A revised golf rule allows you to move branches or any obstacles when finding your golf ball, if you move your ball by accident like when it’s in long grass you don’t get a penalty but you must replace the golf ball back to its original position.
Move grass whilst searching (new rule) if you move it by against you don’t get a penalty but you must replace the ball to the original position
Is There A trackable Golf ball?
OnCore Golf is developing a golf ball that has electronic sensors to track data which includes the performance of the ball, statistics on every shot, distance, height to bell velocity, and location that is accurate to within a foot.
However it won’t come cheap, the expected plan to offer a 2-ball sleeve for $49.95 almost $25 a ball! But it does have the following features.
OnCore Genius Ball Features
- GPS location within 1-foot accuracy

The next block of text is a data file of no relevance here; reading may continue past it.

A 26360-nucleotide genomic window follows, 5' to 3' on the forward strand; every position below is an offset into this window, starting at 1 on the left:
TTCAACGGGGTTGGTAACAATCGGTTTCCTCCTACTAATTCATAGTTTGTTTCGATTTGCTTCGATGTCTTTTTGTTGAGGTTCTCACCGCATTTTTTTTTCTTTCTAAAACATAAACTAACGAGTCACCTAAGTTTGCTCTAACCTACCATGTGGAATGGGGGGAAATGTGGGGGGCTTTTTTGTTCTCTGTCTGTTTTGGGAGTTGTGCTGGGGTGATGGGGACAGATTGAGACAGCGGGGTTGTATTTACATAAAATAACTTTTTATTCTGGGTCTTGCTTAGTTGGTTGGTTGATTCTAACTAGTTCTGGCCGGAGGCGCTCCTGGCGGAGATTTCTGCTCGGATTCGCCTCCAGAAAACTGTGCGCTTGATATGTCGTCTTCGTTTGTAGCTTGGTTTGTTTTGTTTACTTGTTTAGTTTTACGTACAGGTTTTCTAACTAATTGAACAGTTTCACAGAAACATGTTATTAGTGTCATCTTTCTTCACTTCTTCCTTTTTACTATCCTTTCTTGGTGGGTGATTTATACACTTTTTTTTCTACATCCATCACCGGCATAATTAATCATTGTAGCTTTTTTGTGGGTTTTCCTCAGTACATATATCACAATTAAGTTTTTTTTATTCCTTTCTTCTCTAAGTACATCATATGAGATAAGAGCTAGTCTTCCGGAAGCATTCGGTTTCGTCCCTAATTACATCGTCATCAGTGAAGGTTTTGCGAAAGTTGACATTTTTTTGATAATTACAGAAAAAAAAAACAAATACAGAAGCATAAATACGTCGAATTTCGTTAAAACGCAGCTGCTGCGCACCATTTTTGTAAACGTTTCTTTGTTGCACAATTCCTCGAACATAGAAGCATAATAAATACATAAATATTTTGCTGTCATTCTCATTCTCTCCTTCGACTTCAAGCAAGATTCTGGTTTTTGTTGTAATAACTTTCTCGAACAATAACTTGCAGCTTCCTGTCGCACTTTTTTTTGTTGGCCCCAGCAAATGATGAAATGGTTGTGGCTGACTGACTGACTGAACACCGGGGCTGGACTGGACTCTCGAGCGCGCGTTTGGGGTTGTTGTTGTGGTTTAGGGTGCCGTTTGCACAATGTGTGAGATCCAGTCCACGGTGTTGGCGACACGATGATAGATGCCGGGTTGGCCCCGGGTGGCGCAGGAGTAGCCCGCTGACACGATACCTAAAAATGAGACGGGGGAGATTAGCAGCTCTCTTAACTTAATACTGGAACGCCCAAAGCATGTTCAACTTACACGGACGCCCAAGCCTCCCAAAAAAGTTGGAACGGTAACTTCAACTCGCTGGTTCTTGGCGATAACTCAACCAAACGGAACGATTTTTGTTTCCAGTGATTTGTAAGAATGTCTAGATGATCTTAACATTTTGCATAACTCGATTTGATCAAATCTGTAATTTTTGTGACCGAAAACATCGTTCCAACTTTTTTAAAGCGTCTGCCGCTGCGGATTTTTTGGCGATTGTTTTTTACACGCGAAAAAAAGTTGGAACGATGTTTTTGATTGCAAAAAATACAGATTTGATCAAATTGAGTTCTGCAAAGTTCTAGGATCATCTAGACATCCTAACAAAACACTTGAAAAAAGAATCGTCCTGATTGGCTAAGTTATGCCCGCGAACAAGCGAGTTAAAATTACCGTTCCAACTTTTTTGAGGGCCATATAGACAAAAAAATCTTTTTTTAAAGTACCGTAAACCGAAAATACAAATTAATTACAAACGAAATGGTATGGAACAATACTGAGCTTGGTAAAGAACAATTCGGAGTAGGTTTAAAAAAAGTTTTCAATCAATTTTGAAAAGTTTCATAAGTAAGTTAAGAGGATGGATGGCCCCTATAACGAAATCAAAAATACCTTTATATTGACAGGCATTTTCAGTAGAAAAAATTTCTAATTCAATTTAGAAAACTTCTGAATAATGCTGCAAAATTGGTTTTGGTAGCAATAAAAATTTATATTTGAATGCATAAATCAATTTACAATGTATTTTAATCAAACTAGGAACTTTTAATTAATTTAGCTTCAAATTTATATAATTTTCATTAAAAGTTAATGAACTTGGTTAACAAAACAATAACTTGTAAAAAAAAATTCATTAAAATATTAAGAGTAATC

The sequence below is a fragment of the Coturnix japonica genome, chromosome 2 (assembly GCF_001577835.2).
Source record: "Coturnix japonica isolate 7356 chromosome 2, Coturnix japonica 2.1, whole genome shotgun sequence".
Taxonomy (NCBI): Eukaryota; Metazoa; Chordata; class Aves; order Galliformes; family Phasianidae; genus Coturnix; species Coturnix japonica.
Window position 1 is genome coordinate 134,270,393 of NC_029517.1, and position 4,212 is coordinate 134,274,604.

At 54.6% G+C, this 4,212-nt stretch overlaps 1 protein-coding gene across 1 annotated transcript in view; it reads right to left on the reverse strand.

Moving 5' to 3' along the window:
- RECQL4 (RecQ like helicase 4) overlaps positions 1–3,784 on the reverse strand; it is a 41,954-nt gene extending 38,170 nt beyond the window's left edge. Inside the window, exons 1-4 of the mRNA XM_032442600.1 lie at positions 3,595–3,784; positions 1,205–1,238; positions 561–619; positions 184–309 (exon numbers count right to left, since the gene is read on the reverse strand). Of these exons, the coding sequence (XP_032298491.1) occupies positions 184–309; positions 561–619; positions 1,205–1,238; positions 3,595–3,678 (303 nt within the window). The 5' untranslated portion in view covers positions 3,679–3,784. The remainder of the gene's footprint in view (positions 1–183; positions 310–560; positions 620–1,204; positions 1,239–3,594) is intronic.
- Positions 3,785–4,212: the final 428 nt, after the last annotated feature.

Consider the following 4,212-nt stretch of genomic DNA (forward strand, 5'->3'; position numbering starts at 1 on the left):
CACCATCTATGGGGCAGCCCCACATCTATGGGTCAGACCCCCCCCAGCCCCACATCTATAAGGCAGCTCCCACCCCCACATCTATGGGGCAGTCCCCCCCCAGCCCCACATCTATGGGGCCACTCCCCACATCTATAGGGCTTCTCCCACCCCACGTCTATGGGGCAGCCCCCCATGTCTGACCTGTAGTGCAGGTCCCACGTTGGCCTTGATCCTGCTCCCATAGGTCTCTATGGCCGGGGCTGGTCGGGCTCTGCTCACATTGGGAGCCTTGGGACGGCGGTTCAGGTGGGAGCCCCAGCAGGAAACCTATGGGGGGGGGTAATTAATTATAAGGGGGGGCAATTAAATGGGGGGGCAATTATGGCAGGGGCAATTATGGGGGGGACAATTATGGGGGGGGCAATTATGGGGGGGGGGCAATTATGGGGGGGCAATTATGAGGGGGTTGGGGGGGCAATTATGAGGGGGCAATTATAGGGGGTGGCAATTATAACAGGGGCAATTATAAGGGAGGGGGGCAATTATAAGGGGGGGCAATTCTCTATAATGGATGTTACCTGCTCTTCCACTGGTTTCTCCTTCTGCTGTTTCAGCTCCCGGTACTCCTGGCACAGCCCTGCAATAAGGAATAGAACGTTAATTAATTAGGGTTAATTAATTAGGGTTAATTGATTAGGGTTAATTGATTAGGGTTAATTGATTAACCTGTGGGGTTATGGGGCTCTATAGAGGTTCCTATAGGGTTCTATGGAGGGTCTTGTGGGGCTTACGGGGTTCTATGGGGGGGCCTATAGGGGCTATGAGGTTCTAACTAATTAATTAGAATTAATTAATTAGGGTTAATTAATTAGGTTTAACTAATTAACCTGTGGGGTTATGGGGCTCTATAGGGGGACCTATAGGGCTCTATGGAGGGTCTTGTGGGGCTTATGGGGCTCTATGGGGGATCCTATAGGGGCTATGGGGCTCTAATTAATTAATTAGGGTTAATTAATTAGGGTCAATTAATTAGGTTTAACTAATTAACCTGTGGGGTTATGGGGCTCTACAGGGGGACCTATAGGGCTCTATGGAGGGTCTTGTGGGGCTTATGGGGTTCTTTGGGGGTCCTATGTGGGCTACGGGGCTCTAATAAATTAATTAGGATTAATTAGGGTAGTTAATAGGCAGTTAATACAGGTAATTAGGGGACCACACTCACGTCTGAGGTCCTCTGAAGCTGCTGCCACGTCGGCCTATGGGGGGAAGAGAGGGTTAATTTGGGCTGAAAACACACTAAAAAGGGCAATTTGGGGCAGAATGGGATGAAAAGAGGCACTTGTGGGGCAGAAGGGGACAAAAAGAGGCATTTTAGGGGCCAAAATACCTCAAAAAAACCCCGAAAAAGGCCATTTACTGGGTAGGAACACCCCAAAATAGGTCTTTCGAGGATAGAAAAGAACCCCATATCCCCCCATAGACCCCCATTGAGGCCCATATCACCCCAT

- G-force at impact
- Initial velocity (Off the tee and average)
- Carry flight within 1 foot
- Degree of draw or fade
- Spin rate (back, side, front)
- Time in the air
- Angle of descent
- Height apex
- Roll distance
You will be able to track and view your ball flight and a handy mobile app will provide a player’s history on every course using Bluetooth connection, via a small device around the size of a pager that can fit in your bag, pocket, or belt.
If you are interested you can read more about OnCore’s founders here– a story about family and passion for golf.
Or you can use a range finder to give more accurate yardages, and and a better idea of where your golf ball went.
Range finders don’t have to be expensive, get the Gogogo laser range finder with all the bells & whistles you need at an unbeatable price from Amazon.
Does golf club quality really matter? Learn the truth in my article.